The United States Attorney’s Office announced that during a federal court session in Missoula on September 14, 2012, before U.S. District Judge Donald W. Molloy, TERRENCE EZEKIEL PAULIN, a 47-year-old resident of Ashland, Kentucky, appeared for sentencing. PAULIN was sentenced to a term of:
■Prison: 33 months
■Special Assessment: $100
■Supervised Release: three years
PAULIN was sentenced in connection with his guilty plea to investment fraud.
In an offer of proof filed by Assistant U.S. Attorney Carl E. Rostad, the government stated it would have proved at trial the following:
During late 2007 or early 2008, Shawn Swor was a mortgage broker in Missoula. Swor’s business consisted largely of making hard money loans to clients who could not get loans through conventional banking means. Hard money lenders are lending companies offering a specialized type of real-estate backed loan. Hard money lenders provide short-term loans (also called “bridge” loans) that provide funding based on the value of real estate that has been collateralized for the loan. Hard money lenders typically have much higher interest rates than banks because they fund deals that do not conform to bank standards.
At the time, in late 2007 and early 2008, Swor was looking into funding sources from a number of people, mostly over the Internet, who would contact him promoting investment ideas involving securities. Swor promoted himself as someone who could find sources of funds and link them together with people wanting to borrow money. He admitted during interviews with law enforcement that he had difficulty verifying the credibility of those holding themselves out to be viable funding sources.
One of the funding sources Swor met over the Internet in late 2007 was PAULIN, who was also a hard money lender and broker. Swor started working with PAULIN identifying the validity of different funding sources offered over the Internet. PAULIN and Swor found several investment opportunities in securities programs they believed could be used to raise funds for the loans they were working on at the time. Swor and PAULIN worked on this project for at least a month before it was determined most of the sources were not legitimate. Over the next couple of months, PAULIN and Swor stayed in contact with each other as other opportunities arose.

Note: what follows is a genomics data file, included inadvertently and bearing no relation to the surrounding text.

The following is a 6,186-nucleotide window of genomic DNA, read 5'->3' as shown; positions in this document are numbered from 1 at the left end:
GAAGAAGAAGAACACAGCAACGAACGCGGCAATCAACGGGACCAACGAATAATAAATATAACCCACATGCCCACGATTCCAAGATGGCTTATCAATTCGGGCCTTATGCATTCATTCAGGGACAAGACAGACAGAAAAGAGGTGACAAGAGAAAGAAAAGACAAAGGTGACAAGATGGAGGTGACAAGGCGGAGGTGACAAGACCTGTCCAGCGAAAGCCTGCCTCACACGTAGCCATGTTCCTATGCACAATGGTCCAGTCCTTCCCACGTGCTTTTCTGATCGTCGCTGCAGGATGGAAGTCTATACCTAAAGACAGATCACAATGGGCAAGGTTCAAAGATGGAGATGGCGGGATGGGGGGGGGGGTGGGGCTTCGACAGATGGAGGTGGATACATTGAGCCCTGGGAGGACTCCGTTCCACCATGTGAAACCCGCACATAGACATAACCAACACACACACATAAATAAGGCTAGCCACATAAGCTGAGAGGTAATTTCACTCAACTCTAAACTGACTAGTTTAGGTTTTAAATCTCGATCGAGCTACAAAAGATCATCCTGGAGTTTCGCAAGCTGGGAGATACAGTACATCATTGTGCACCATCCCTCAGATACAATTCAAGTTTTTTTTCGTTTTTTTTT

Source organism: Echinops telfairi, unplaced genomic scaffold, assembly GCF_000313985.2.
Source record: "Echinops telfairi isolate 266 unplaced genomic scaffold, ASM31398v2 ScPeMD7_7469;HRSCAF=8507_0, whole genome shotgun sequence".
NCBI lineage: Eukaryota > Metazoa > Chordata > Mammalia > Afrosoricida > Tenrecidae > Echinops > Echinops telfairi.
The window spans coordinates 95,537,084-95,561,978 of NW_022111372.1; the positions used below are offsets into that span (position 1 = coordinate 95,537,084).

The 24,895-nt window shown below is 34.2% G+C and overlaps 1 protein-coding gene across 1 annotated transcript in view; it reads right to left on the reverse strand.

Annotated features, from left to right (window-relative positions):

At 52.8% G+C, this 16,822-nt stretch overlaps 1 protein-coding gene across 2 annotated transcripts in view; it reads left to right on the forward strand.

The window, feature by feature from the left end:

When Dan Oaheyoh Two Feathers met Swor, Two Feathers claimed he knew several different ways to generate cash flow through the purchase and sale of securities in Europe; providing large rates of return for investors as well as the brokers and traders which could be used to funds the hard money loans both Swor and PAULIN were working on. In February of 2008, Two Feathers, Swor, and PAULIN decided to start a business to offer investments in high yield investment opportunities using several different leveraged investment and securities programs. On February 26, 2008, Two Feathers, Swor, and PAULIN formerly established and registered DTF Consulting Group as a Missoula, Montana company.
Two Feathers proposed using a large security, such as a letter of credit or a note, which could be leased from a hedge fund, pension fund, or bank. Once the security was in hand, the concept was to borrow against the large security and those funds would be used to invest in a risk free investment such as government securities. Two Feathers explained that he had connections in the world of international finance and international banking experience and could purchase securities at a discount and sell them in Europe at a premium. This would allow for additional profit margin on each transaction completed.